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The series on family communication continues.  In Part 1 of this series, we talked about how important a strong parenting team is to building a peaceful family.  Part 2 moved beyond the parents and involved the whole family in creating a shared vision, while in Part 3 we dealt with routines, ritual, and structure.  In Part 4, you learned how to communicate and resolve conflict more effectively. 

Until now the focus has been on resolving some of the most common causes of family disharmony.  We have worked on building a foundation for peaceful home life.  But we aren’t going to stop there.  We want joyful homes.  We want families that truly LIKE spending time together.  How do we get that? We have to go beyond fixing problems.

Part 5: Increase Positive Family Interactions

One of the first things I do when I start working with a couple in marriage counseling is insist that they carve out some dedicated “alone” time.  It’s important to prioritize spending time enjoying the company of those closest to us.  It fosters positive emotional connection that buffers against the everyday stresses life brings.  The same principle can be applied to the whole family unit.  Start making family time a priority and you will notice a difference.

 Strong family bonds grow out of frequent shared experiences.  I’m not talking about an annual family vacation (though that is a great ritual).  I’m talking about the little things that your family enjoys together on a regular basis.  Here are some ideas to get you started:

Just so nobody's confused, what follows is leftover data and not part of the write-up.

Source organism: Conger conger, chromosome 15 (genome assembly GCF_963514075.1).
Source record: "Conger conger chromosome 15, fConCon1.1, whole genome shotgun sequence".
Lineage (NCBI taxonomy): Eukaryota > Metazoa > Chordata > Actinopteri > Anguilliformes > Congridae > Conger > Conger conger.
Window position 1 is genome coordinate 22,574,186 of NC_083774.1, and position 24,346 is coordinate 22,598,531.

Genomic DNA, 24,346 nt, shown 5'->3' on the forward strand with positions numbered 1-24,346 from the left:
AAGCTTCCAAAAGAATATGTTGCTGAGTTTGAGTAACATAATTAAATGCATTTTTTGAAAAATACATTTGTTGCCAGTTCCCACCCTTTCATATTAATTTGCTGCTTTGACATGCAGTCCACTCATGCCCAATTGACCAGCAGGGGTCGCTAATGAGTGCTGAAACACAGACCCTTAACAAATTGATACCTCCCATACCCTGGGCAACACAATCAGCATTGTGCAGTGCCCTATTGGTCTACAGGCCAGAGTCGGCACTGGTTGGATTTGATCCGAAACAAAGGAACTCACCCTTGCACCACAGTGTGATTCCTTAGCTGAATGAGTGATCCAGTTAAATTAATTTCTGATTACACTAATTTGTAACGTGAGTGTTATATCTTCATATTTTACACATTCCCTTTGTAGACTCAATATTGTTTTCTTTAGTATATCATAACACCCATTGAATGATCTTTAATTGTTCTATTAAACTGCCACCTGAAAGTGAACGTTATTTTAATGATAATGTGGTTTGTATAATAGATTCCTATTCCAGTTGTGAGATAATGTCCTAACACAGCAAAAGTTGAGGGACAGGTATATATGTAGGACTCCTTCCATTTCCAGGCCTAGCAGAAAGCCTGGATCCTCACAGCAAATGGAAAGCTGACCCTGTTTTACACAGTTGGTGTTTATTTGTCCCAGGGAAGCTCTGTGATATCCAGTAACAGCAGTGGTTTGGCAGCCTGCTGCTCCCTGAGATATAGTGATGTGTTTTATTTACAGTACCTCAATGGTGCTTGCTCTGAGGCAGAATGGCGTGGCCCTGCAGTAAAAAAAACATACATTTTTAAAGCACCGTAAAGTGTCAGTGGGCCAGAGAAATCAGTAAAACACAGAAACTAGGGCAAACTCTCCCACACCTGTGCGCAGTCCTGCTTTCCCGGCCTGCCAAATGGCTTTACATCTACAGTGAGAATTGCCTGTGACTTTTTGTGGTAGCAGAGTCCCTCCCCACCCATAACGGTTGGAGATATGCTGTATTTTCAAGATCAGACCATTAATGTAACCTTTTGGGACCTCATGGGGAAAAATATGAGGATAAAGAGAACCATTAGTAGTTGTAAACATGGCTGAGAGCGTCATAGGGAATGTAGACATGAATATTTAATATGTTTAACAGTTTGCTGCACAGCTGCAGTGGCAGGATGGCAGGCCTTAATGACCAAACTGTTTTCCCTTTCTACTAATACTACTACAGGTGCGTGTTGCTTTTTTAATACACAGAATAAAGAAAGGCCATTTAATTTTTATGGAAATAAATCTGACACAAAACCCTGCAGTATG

1. Brainstorm a “family bucket list.”  Include any activities that you want to do together.  This is a great activity to do at the beginning of each season – a summer bucket list might include a trip to the local water park, going camping together, or hosting a neighborhood cook-out.  Make sure to get input from all family members and try to include a variety of activities.   Here’s a great list if you need an idea jumpstarter.
  2. Have a Family Date Night. The time for this should be set in stone – every other Friday night, for example.  Keep a jar of ideas on hand to make this easy to plan (bowling, board game night, wii dance-off, etc).  Focus on fun, inexpensive activities that you otherwise might not make time for. Here’s a free printable card template to get you started.  It includes 10 of my favorite family night ideas and blank cards for you to fill in your own favorites as well.
  3. Work together.  Working toward a common goal is a great way to strengthen family bonds.  Start a project that builds a sense of shared accomplishment.  Plant a garden, build a tree house, volunteer at a food bank together. Pick something meaningful for your family and work together to make it happen.

Give it a try.  Establish a regular family date night.  Create a list of fun and meaningful things to do together.  Start a project.  Let me know how it goes!

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